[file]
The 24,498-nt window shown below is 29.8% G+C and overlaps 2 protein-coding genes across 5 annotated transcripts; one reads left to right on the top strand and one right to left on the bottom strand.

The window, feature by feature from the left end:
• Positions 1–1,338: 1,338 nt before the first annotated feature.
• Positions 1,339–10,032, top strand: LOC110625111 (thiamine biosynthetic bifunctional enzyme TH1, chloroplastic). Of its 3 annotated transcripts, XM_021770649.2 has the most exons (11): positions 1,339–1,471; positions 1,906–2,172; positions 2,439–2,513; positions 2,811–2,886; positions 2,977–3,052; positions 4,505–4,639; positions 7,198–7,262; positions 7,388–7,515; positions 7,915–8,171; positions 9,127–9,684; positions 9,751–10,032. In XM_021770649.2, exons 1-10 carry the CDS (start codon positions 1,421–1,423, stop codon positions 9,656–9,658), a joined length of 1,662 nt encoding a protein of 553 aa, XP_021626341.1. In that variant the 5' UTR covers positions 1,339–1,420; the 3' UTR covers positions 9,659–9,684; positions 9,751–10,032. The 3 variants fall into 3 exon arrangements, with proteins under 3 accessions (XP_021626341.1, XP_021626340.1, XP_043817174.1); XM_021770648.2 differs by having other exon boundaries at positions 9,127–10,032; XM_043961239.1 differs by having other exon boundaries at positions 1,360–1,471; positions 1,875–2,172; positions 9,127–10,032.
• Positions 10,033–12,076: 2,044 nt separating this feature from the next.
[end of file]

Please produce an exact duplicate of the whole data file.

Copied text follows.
The 24,498-nt window shown below is 29.8% G+C and overlaps 2 protein-coding genes across 5 annotated transcripts; one reads left to right on the top strand and one right to left on the bottom strand.

The window, feature by feature from the left end:
• Positions 1–1,338: 1,338 nt before the first annotated feature.
• Positions 1,339–10,032, top strand: LOC110625111 (thiamine biosynthetic bifunctional enzyme TH1, chloroplastic). Of its 3 annotated transcripts, XM_021770649.2 has the most exons (11): positions 1,339–1,471; positions 1,906–2,172; positions 2,439–2,513; positions 2,811–2,886; positions 2,977–3,052; positions 4,505–4,639; positions 7,198–7,262; positions 7,388–7,515; positions 7,915–8,171; positions 9,127–9,684; positions 9,751–10,032. In XM_021770649.2, exons 1-10 carry the CDS (start codon positions 1,421–1,423, stop codon positions 9,656–9,658), a joined length of 1,662 nt encoding a protein of 553 aa, XP_021626341.1. In that variant the 5' UTR covers positions 1,339–1,420; the 3' UTR covers positions 9,659–9,684; positions 9,751–10,032. The 3 variants fall into 3 exon arrangements, with proteins under 3 accessions (XP_021626341.1, XP_021626340.1, XP_043817174.1); XM_021770648.2 differs by having other exon boundaries at positions 9,127–10,032; XM_043961239.1 differs by having other exon boundaries at positions 1,360–1,471; positions 1,875–2,172; positions 9,127–10,032.
• Positions 10,033–12,076: 2,044 nt separating this feature from the next.